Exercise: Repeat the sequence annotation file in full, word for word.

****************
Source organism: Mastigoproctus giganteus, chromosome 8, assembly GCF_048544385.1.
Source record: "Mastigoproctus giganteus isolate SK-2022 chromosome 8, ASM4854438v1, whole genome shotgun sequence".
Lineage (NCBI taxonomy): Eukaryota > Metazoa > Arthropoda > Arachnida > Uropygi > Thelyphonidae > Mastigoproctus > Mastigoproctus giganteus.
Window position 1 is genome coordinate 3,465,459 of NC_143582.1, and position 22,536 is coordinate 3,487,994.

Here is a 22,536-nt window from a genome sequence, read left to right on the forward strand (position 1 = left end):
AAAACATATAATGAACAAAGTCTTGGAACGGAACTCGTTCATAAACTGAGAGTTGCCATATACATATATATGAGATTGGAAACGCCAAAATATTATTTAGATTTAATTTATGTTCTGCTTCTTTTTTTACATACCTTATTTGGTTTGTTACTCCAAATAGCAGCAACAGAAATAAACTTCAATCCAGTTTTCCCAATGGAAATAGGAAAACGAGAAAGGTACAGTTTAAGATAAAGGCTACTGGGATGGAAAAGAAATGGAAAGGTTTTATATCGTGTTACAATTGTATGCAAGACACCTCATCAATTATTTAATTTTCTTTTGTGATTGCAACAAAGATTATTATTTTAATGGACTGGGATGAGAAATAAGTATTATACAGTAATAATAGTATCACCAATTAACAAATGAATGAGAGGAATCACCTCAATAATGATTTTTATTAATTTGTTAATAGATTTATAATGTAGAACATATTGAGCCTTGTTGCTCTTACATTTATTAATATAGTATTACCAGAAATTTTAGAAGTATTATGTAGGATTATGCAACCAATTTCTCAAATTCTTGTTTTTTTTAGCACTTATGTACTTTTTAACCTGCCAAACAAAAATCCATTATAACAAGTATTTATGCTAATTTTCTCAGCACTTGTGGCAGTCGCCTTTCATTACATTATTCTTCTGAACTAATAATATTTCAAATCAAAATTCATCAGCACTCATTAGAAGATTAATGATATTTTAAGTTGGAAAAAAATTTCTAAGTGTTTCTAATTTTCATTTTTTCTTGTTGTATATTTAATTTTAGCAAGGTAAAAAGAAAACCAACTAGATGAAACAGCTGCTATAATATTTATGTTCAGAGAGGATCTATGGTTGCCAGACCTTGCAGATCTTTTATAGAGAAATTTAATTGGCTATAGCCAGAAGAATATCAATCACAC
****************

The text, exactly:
Source organism: Mastigoproctus giganteus, chromosome 8, assembly GCF_048544385.1.
Source record: "Mastigoproctus giganteus isolate SK-2022 chromosome 8, ASM4854438v1, whole genome shotgun sequence".
Lineage (NCBI taxonomy): Eukaryota > Metazoa > Arthropoda > Arachnida > Uropygi > Thelyphonidae > Mastigoproctus > Mastigoproctus giganteus.
Window position 1 is genome coordinate 3,465,459 of NC_143582.1, and position 22,536 is coordinate 3,487,994.

Here is a 22,536-nt window from a genome sequence, read left to right on the forward strand (position 1 = left end):
AAAACATATAATGAACAAAGTCTTGGAACGGAACTCGTTCATAAACTGAGAGTTGCCATATACATATATATGAGATTGGAAACGCCAAAATATTATTTAGATTTAATTTATGTTCTGCTTCTTTTTTTACATACCTTATTTGGTTTGTTACTCCAAATAGCAGCAACAGAAATAAACTTCAATCCAGTTTTCCCAATGGAAATAGGAAAACGAGAAAGGTACAGTTTAAGATAAAGGCTACTGGGATGGAAAAGAAATGGAAAGGTTTTATATCGTGTTACAATTGTATGCAAGACACCTCATCAATTATTTAATTTTCTTTTGTGATTGCAACAAAGATTATTATTTTAATGGACTGGGATGAGAAATAAGTATTATACAGTAATAATAGTATCACCAATTAACAAATGAATGAGAGGAATCACCTCAATAATGATTTTTATTAATTTGTTAATAGATTTATAATGTAGAACATATTGAGCCTTGTTGCTCTTACATTTATTAATATAGTATTACCAGAAATTTTAGAAGTATTATGTAGGATTATGCAACCAATTTCTCAAATTCTTGTTTTTTTTAGCACTTATGTACTTTTTAACCTGCCAAACAAAAATCCATTATAACAAGTATTTATGCTAATTTTCTCAGCACTTGTGGCAGTCGCCTTTCATTACATTATTCTTCTGAACTAATAATATTTCAAATCAAAATTCATCAGCACTCATTAGAAGATTAATGATATTTTAAGTTGGAAAAAAATTTCTAAGTGTTTCTAATTTTCATTTTTTCTTGTTGTATATTTAATTTTAGCAAGGTAAAAAGAAAACCAACTAGATGAAACAGCTGCTATAATATTTATGTTCAGAGAGGATCTATGGTTGCCAGACCTTGCAGATCTTTTATAGAGAAATTTAATTGGCTATAGCCAGAAGAATATCAATCACAC